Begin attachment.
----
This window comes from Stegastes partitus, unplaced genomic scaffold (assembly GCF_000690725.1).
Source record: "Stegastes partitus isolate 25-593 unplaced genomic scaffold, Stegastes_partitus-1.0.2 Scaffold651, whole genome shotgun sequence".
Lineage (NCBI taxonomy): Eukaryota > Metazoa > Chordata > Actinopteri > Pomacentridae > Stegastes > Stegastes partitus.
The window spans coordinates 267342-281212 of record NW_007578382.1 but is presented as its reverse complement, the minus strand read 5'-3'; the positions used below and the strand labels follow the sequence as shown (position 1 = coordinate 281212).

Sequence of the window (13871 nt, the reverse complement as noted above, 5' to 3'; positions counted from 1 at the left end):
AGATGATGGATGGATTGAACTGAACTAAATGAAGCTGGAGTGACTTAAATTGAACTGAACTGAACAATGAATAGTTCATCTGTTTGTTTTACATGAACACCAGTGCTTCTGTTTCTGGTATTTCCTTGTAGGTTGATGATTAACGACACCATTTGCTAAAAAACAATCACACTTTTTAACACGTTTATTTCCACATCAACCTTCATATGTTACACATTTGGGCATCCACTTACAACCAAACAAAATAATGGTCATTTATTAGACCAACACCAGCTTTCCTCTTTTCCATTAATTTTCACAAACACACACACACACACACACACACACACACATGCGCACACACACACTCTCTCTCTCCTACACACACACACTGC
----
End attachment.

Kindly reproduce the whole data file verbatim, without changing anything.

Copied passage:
This window comes from Stegastes partitus, unplaced genomic scaffold (assembly GCF_000690725.1).
Source record: "Stegastes partitus isolate 25-593 unplaced genomic scaffold, Stegastes_partitus-1.0.2 Scaffold651, whole genome shotgun sequence".
Lineage (NCBI taxonomy): Eukaryota > Metazoa > Chordata > Actinopteri > Pomacentridae > Stegastes > Stegastes partitus.
The window spans coordinates 267342-281212 of record NW_007578382.1 but is presented as its reverse complement, the minus strand read 5'-3'; the positions used below and the strand labels follow the sequence as shown (position 1 = coordinate 281212).

Sequence of the window (13871 nt, the reverse complement as noted above, 5' to 3'; positions counted from 1 at the left end):
AGATGATGGATGGATTGAACTGAACTAAATGAAGCTGGAGTGACTTAAATTGAACTGAACTGAACAATGAATAGTTCATCTGTTTGTTTTACATGAACACCAGTGCTTCTGTTTCTGGTATTTCCTTGTAGGTTGATGATTAACGACACCATTTGCTAAAAAACAATCACACTTTTTAACACGTTTATTTCCACATCAACCTTCATATGTTACACATTTGGGCATCCACTTACAACCAAACAAAATAATGGTCATTTATTAGACCAACACCAGCTTTCCTCTTTTCCATTAATTTTCACAAACACACACACACACACACACACACACACACATGCGCACACACACACTCTCTCTCTCCTACACACACACACTGC